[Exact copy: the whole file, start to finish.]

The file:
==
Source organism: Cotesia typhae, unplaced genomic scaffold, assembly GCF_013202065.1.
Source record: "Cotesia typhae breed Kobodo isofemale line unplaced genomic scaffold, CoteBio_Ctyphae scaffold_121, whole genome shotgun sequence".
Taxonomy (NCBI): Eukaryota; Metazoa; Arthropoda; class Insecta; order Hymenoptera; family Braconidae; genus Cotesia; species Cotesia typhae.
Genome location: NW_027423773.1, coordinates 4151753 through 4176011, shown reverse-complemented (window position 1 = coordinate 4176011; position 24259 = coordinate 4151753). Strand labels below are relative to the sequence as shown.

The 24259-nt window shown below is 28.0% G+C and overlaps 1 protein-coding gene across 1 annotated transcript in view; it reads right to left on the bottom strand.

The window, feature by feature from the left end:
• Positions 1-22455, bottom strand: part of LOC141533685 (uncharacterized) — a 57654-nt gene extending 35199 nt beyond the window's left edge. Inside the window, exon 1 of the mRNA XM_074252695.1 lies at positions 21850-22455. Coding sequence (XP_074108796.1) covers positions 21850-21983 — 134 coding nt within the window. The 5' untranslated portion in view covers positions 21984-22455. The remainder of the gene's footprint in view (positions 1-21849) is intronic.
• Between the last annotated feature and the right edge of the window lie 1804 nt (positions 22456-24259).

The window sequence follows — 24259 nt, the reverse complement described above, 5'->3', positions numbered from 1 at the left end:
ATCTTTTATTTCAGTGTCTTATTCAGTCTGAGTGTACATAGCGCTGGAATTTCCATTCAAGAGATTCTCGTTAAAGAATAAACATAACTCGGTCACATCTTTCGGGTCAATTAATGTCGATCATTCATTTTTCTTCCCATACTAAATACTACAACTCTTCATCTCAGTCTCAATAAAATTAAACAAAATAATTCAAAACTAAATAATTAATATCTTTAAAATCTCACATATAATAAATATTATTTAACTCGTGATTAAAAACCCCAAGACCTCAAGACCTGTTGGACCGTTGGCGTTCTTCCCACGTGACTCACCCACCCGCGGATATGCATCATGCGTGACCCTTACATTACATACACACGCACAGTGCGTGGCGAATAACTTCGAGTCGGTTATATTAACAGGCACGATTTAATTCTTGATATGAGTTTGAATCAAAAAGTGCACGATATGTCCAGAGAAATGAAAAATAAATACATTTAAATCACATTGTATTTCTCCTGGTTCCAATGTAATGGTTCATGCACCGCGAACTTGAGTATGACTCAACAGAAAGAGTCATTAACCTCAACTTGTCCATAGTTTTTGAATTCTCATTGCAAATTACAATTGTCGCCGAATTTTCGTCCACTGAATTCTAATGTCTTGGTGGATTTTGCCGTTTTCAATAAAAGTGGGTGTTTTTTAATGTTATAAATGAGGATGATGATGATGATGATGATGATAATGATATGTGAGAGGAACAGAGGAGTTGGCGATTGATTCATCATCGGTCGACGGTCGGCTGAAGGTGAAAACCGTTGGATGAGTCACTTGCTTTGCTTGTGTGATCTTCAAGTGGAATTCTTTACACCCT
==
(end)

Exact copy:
Source organism: Cotesia typhae, unplaced genomic scaffold, assembly GCF_013202065.1.
Source record: "Cotesia typhae breed Kobodo isofemale line unplaced genomic scaffold, CoteBio_Ctyphae scaffold_121, whole genome shotgun sequence".
Taxonomy (NCBI): Eukaryota; Metazoa; Arthropoda; class Insecta; order Hymenoptera; family Braconidae; genus Cotesia; species Cotesia typhae.
Genome location: NW_027423773.1, coordinates 4151753 through 4176011, shown reverse-complemented (window position 1 = coordinate 4176011; position 24259 = coordinate 4151753). Strand labels below are relative to the sequence as shown.

The 24259-nt window shown below is 28.0% G+C and overlaps 1 protein-coding gene across 1 annotated transcript in view; it reads right to left on the bottom strand.

The window, feature by feature from the left end:
• Positions 1-22455, bottom strand: part of LOC141533685 (uncharacterized) — a 57654-nt gene extending 35199 nt beyond the window's left edge. Inside the window, exon 1 of the mRNA XM_074252695.1 lies at positions 21850-22455. Coding sequence (XP_074108796.1) covers positions 21850-21983 — 134 coding nt within the window. The 5' untranslated portion in view covers positions 21984-22455. The remainder of the gene's footprint in view (positions 1-21849) is intronic.
• Between the last annotated feature and the right edge of the window lie 1804 nt (positions 22456-24259).

The window sequence follows — 24259 nt, the reverse complement described above, 5'->3', positions numbered from 1 at the left end:
ATCTTTTATTTCAGTGTCTTATTCAGTCTGAGTGTACATAGCGCTGGAATTTCCATTCAAGAGATTCTCGTTAAAGAATAAACATAACTCGGTCACATCTTTCGGGTCAATTAATGTCGATCATTCATTTTTCTTCCCATACTAAATACTACAACTCTTCATCTCAGTCTCAATAAAATTAAACAAAATAATTCAAAACTAAATAATTAATATCTTTAAAATCTCACATATAATAAATATTATTTAACTCGTGATTAAAAACCCCAAGACCTCAAGACCTGTTGGACCGTTGGCGTTCTTCCCACGTGACTCACCCACCCGCGGATATGCATCATGCGTGACCCTTACATTACATACACACGCACAGTGCGTGGCGAATAACTTCGAGTCGGTTATATTAACAGGCACGATTTAATTCTTGATATGAGTTTGAATCAAAAAGTGCACGATATGTCCAGAGAAATGAAAAATAAATACATTTAAATCACATTGTATTTCTCCTGGTTCCAATGTAATGGTTCATGCACCGCGAACTTGAGTATGACTCAACAGAAAGAGTCATTAACCTCAACTTGTCCATAGTTTTTGAATTCTCATTGCAAATTACAATTGTCGCCGAATTTTCGTCCACTGAATTCTAATGTCTTGGTGGATTTTGCCGTTTTCAATAAAAGTGGGTGTTTTTTAATGTTATAAATGAGGATGATGATGATGATGATGATGATAATGATATGTGAGAGGAACAGAGGAGTTGGCGATTGATTCATCATCGGTCGACGGTCGGCTGAAGGTGAAAACCGTTGGATGAGTCACTTGCTTTGCTTGTGTGATCTTCAAGTGGAATTCTTTACACCCT